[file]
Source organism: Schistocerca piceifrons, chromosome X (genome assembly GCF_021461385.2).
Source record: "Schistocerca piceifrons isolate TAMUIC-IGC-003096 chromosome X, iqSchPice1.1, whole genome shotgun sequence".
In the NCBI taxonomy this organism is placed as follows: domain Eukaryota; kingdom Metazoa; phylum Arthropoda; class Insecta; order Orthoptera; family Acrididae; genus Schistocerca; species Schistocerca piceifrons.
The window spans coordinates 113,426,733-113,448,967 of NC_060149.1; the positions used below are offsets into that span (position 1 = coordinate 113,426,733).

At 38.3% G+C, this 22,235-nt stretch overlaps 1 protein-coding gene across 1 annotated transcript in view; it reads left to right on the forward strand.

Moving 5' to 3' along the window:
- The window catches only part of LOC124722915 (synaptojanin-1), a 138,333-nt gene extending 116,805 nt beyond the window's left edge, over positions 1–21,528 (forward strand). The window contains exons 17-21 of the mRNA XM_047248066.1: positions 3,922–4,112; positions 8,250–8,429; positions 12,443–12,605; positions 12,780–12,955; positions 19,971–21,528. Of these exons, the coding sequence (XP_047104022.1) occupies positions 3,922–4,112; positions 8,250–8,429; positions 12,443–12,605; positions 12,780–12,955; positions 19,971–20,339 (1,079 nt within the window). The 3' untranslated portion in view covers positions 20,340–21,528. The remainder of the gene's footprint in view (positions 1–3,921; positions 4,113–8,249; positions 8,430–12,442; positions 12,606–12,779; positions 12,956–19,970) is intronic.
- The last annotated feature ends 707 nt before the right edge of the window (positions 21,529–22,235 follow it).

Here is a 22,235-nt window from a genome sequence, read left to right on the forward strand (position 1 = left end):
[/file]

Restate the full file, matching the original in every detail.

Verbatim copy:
Source organism: Schistocerca piceifrons, chromosome X (genome assembly GCF_021461385.2).
Source record: "Schistocerca piceifrons isolate TAMUIC-IGC-003096 chromosome X, iqSchPice1.1, whole genome shotgun sequence".
In the NCBI taxonomy this organism is placed as follows: domain Eukaryota; kingdom Metazoa; phylum Arthropoda; class Insecta; order Orthoptera; family Acrididae; genus Schistocerca; species Schistocerca piceifrons.
The window spans coordinates 113,426,733-113,448,967 of NC_060149.1; the positions used below are offsets into that span (position 1 = coordinate 113,426,733).

At 38.3% G+C, this 22,235-nt stretch overlaps 1 protein-coding gene across 1 annotated transcript in view; it reads left to right on the forward strand.

Moving 5' to 3' along the window:
- The window catches only part of LOC124722915 (synaptojanin-1), a 138,333-nt gene extending 116,805 nt beyond the window's left edge, over positions 1–21,528 (forward strand). The window contains exons 17-21 of the mRNA XM_047248066.1: positions 3,922–4,112; positions 8,250–8,429; positions 12,443–12,605; positions 12,780–12,955; positions 19,971–21,528. Of these exons, the coding sequence (XP_047104022.1) occupies positions 3,922–4,112; positions 8,250–8,429; positions 12,443–12,605; positions 12,780–12,955; positions 19,971–20,339 (1,079 nt within the window). The 3' untranslated portion in view covers positions 20,340–21,528. The remainder of the gene's footprint in view (positions 1–3,921; positions 4,113–8,249; positions 8,430–12,442; positions 12,606–12,779; positions 12,956–19,970) is intronic.
- The last annotated feature ends 707 nt before the right edge of the window (positions 21,529–22,235 follow it).

Here is a 22,235-nt window from a genome sequence, read left to right on the forward strand (position 1 = left end):